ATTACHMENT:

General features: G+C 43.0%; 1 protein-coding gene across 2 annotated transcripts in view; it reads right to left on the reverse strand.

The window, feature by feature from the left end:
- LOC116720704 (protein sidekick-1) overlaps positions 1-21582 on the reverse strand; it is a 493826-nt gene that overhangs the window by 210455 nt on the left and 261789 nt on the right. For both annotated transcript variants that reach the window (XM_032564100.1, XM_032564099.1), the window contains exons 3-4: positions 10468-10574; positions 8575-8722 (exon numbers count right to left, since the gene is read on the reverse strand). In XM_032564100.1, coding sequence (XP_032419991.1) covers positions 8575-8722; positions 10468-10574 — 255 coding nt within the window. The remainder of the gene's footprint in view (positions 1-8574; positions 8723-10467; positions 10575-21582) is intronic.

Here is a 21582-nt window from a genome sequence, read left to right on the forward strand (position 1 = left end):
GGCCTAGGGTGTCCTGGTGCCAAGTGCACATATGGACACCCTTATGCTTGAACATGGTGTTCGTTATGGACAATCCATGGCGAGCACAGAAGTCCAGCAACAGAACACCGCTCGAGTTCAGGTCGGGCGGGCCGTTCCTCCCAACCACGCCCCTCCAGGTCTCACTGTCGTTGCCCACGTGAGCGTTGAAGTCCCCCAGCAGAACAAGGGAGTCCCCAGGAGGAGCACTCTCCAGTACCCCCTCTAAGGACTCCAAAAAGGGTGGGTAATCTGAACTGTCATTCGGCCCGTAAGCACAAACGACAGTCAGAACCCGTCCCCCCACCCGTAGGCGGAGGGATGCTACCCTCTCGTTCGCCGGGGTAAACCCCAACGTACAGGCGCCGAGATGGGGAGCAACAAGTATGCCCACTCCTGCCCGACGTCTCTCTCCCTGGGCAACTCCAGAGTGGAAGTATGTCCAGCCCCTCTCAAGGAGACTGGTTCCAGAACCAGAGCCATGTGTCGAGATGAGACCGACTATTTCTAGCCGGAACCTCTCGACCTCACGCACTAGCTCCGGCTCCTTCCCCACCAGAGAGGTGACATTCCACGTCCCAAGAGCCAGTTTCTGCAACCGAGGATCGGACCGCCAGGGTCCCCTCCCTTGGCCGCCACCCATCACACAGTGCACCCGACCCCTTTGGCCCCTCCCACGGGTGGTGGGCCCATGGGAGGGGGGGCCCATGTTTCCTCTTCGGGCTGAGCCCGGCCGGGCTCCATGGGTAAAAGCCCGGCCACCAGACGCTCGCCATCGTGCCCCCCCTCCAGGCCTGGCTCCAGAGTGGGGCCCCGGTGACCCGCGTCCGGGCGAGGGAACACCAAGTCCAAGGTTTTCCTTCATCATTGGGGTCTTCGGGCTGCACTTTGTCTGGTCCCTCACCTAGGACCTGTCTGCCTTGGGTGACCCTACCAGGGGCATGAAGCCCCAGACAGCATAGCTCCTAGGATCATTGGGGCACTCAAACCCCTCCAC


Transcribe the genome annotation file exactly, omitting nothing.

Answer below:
General features: G+C 43.0%; 1 protein-coding gene across 2 annotated transcripts in view; it reads right to left on the reverse strand.

The window, feature by feature from the left end:
- LOC116720704 (protein sidekick-1) overlaps positions 1-21582 on the reverse strand; it is a 493826-nt gene that overhangs the window by 210455 nt on the left and 261789 nt on the right. For both annotated transcript variants that reach the window (XM_032564100.1, XM_032564099.1), the window contains exons 3-4: positions 10468-10574; positions 8575-8722 (exon numbers count right to left, since the gene is read on the reverse strand). In XM_032564100.1, coding sequence (XP_032419991.1) covers positions 8575-8722; positions 10468-10574 — 255 coding nt within the window. The remainder of the gene's footprint in view (positions 1-8574; positions 8723-10467; positions 10575-21582) is intronic.

Here is a 21582-nt window from a genome sequence, read left to right on the forward strand (position 1 = left end):
GGCCTAGGGTGTCCTGGTGCCAAGTGCACATATGGACACCCTTATGCTTGAACATGGTGTTCGTTATGGACAATCCATGGCGAGCACAGAAGTCCAGCAACAGAACACCGCTCGAGTTCAGGTCGGGCGGGCCGTTCCTCCCAACCACGCCCCTCCAGGTCTCACTGTCGTTGCCCACGTGAGCGTTGAAGTCCCCCAGCAGAACAAGGGAGTCCCCAGGAGGAGCACTCTCCAGTACCCCCTCTAAGGACTCCAAAAAGGGTGGGTAATCTGAACTGTCATTCGGCCCGTAAGCACAAACGACAGTCAGAACCCGTCCCCCCACCCGTAGGCGGAGGGATGCTACCCTCTCGTTCGCCGGGGTAAACCCCAACGTACAGGCGCCGAGATGGGGAGCAACAAGTATGCCCACTCCTGCCCGACGTCTCTCTCCCTGGGCAACTCCAGAGTGGAAGTATGTCCAGCCCCTCTCAAGGAGACTGGTTCCAGAACCAGAGCCATGTGTCGAGATGAGACCGACTATTTCTAGCCGGAACCTCTCGACCTCACGCACTAGCTCCGGCTCCTTCCCCACCAGAGAGGTGACATTCCACGTCCCAAGAGCCAGTTTCTGCAACCGAGGATCGGACCGCCAGGGTCCCCTCCCTTGGCCGCCACCCATCACACAGTGCACCCGACCCCTTTGGCCCCTCCCACGGGTGGTGGGCCCATGGGAGGGGGGGCCCATGTTTCCTCTTCGGGCTGAGCCCGGCCGGGCTCCATGGGTAAAAGCCCGGCCACCAGACGCTCGCCATCGTGCCCCCCCTCCAGGCCTGGCTCCAGAGTGGGGCCCCGGTGACCCGCGTCCGGGCGAGGGAACACCAAGTCCAAGGTTTTCCTTCATCATTGGGGTCTTCGGGCTGCACTTTGTCTGGTCCCTCACCTAGGACCTGTCTGCCTTGGGTGACCCTACCAGGGGCATGAAGCCCCAGACAGCATAGCTCCTAGGATCATTGGGGCACTCAAACCCCTCCAC